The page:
The LLC-SPI Click is a very useful Click board™ which can be utilized as the level converter for logic signals. The topology of this logic level conversion (LLC) circuit is perfectly suited for SPI communication between devices with unmatched voltages of their logic signals. Although there are some specialized integrated circuits on the market, sometimes it is more convenient to have a simple solution made of just a few passive elements and four MOSFETs.
Besides this, MOSFETs can withstand up to 20V across their terminals (12V VGS), and supports far greater currents than the typical ICs, making them less likely to fail. The LLC circuitry, also known as the level translator or level shifter, can be used in virtually any application that utilizes the SPI communication protocol and needs matching between logic voltage levels.
LLC I2C Click does not use any integrated circuit, as already mentioned. With ICs avoided completely, there are some benefits gained: the overall cost of the LLC circuit is greatly reduced, a more robust MOSFET solution reduces the failure rate, and when powered off, both the low voltage and the high voltage sides are isolated from one another (by non-conductive MOSFETs). This type of circuit is sometimes referred to as a level shifting or level translating circuit and it is often necessary when one SPI device (typically a sensor IC) uses different logic voltage levels for the communication than the controller device, which is a microcontroller (MCU) in most cases. The conversion of this circuitry is bi-directional, which makes it suitable to be used with the SPI communication protocol.
The SPI protocol was first introduced by Motorola, in the '80s. The circuit is divided into low-side and high-side sections for future reference, however, both up-shifting, and down-shifting of the voltage level is possible. The mechanisms are slightly different, so each will be explained separately.
When there is a HIGH logic level on a low-side SPI line, both the gate and the source voltage of the MOSFET will be equal. This will turn OFF MOSFET since there is no gate-source voltage difference (e.g. VG=VS=VREF), while the pull-up resistor will pull the high-side SPI pins to a HIGH logic level.
When the low-side SPI line is driven to a LOW logic level, it will drive the source terminal of MOSFET to a LOW logic level, too. Since the gate is set to a fixed voltage value of the low-side voltage reference, a potential difference will form between the gate and the source terminal, causing the VGS voltage to appear. When this voltage raises above the gate threshold voltage (1.2V typically for the used transistors), the MOSFET will turn ON, conducting current through the high-side resistor, effectively bringing SPI pins on both low-side and high-side down to a LOW logic level.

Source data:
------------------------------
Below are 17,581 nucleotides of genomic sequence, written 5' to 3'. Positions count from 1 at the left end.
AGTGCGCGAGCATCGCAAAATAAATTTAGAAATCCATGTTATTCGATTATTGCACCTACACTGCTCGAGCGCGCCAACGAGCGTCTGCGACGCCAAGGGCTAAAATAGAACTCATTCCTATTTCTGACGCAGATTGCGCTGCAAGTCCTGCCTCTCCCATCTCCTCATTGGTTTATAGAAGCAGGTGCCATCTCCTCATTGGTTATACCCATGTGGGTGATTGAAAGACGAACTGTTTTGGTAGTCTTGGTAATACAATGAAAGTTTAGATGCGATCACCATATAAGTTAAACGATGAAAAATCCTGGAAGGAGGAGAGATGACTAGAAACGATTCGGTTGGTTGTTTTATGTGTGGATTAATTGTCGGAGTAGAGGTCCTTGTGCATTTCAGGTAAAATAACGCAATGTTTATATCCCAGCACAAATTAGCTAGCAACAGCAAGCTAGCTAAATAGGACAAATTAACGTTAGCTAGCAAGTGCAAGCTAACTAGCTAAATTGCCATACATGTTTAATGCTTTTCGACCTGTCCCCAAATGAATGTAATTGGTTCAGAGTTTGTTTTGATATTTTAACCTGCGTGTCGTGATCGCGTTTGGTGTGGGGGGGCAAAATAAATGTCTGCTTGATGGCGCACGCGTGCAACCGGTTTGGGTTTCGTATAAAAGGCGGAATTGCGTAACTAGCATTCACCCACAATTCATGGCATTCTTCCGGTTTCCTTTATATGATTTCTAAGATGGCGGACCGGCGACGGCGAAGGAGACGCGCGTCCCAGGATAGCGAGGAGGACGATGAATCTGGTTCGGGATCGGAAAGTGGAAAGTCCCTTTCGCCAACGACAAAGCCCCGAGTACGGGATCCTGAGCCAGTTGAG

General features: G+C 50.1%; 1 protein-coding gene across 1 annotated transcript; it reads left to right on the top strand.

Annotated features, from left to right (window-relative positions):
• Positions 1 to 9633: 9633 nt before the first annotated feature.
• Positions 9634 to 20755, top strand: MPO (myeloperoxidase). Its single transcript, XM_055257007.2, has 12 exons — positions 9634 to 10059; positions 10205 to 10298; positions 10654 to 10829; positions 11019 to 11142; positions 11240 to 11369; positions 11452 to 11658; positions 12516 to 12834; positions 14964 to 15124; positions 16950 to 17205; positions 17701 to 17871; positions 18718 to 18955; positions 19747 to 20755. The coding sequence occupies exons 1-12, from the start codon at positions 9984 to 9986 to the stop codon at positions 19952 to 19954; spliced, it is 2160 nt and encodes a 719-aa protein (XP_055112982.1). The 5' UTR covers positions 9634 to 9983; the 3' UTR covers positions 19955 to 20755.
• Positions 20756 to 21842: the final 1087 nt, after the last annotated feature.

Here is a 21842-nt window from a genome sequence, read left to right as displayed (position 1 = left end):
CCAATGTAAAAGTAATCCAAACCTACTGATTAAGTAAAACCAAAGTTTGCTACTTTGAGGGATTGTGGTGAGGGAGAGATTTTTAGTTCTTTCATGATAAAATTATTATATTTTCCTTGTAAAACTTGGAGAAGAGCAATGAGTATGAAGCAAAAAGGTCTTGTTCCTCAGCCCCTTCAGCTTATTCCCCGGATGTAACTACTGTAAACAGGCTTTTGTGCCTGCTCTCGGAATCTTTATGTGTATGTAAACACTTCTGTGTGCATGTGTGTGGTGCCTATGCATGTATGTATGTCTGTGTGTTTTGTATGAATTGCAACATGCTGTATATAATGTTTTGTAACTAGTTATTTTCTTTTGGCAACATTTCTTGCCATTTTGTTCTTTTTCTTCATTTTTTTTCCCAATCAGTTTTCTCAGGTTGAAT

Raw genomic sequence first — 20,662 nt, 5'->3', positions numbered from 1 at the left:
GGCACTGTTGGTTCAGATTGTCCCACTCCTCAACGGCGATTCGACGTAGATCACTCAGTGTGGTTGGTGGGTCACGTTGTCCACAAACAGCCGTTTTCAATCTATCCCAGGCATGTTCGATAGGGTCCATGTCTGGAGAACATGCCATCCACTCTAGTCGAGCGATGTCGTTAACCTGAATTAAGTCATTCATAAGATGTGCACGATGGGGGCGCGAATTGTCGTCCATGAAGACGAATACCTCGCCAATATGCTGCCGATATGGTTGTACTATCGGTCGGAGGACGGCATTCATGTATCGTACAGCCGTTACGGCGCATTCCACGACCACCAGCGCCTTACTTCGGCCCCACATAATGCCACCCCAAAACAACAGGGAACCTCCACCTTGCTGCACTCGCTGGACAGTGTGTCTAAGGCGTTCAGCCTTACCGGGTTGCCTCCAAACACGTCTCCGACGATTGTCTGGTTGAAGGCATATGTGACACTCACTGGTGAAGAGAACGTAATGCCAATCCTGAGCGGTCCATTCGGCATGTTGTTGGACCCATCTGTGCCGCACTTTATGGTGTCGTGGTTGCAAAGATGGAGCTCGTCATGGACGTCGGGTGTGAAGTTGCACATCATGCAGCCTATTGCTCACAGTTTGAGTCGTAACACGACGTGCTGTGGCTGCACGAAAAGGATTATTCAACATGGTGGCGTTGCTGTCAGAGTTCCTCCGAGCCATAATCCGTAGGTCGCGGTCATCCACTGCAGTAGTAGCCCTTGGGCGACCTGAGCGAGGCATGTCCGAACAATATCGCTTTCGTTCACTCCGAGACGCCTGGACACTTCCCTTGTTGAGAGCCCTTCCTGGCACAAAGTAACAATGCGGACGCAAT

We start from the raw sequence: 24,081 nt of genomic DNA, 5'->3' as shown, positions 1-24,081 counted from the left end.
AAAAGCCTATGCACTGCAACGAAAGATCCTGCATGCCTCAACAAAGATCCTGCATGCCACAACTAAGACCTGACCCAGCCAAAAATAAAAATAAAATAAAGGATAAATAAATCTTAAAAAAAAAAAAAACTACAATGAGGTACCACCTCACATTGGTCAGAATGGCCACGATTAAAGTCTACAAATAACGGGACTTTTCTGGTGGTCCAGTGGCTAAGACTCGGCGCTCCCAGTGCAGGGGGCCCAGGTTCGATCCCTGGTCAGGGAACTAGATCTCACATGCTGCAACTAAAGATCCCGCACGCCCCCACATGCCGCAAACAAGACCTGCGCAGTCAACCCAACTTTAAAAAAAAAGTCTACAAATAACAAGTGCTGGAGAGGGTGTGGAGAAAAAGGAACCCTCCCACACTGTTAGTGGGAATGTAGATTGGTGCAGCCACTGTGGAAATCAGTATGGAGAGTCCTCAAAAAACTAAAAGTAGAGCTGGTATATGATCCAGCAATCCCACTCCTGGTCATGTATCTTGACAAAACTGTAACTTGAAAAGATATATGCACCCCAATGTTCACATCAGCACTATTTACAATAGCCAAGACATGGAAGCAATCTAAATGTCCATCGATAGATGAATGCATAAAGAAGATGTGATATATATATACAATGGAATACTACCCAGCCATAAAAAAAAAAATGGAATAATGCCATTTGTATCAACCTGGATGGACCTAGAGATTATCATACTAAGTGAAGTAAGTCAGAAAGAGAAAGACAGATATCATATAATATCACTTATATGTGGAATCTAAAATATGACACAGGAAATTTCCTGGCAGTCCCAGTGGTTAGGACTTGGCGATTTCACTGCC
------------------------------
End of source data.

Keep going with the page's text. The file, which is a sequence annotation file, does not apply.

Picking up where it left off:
When there is a HIGH logic level on a high-side SPI line, both the gate and the source voltage of the MOSFET will be equal, just like in the Up-shifting scenario.
When a high side SPI line is driven to a LOW logic level, it will drive the drain terminal of the MOSFET to a LOW logic level. Since the source of the MOSFET remains at the HIGH logic level (pulled up by a resistor), current will flow through the body diode of the MOSFET. In turn, the source-drain voltage (VSD) will drop towards the forward voltage of the MOSFET body diode. The lowered potential of the source terminal will result in forming the VGS voltage, ultimately turning ON MOSFET. From this moment, the MOSFET conducts the current, effectively bringing SPI pins on both low-side and high-side down to a LOW logic level. However, there is one condition in this case: the VGS voltage, which is equal to voltage of the low-side reference minus the forward voltage drop across the body diode, needs to be sufficient to allow turning MOSFET ON.
VGS = VLS - VSD VGS > VTH
The reference voltage for the high-side can be selected by using the SMD jumper labeled as VCC SEL. The pull-up voltage for the high-side can be selected from the mikroBUS™ power rails, so it can be either 3.3V or 5V. For the low-side, an arbitrary reference voltage can be applied to the VSL pin of the J1 header, respecting the maximum voltage rating, as well as the condition mentioned above. J1 is the standard, 2.54mm pin-header. The low-side SPI related pins are also routed to the J1 header, allowing an external device to be connected (using the standard wire-jumpers). As already mentioned, the low-side can actually use higher voltage levels than the controller, but in most usage scenarios, it will be lower than the controller, thus the terminology used in the text above.
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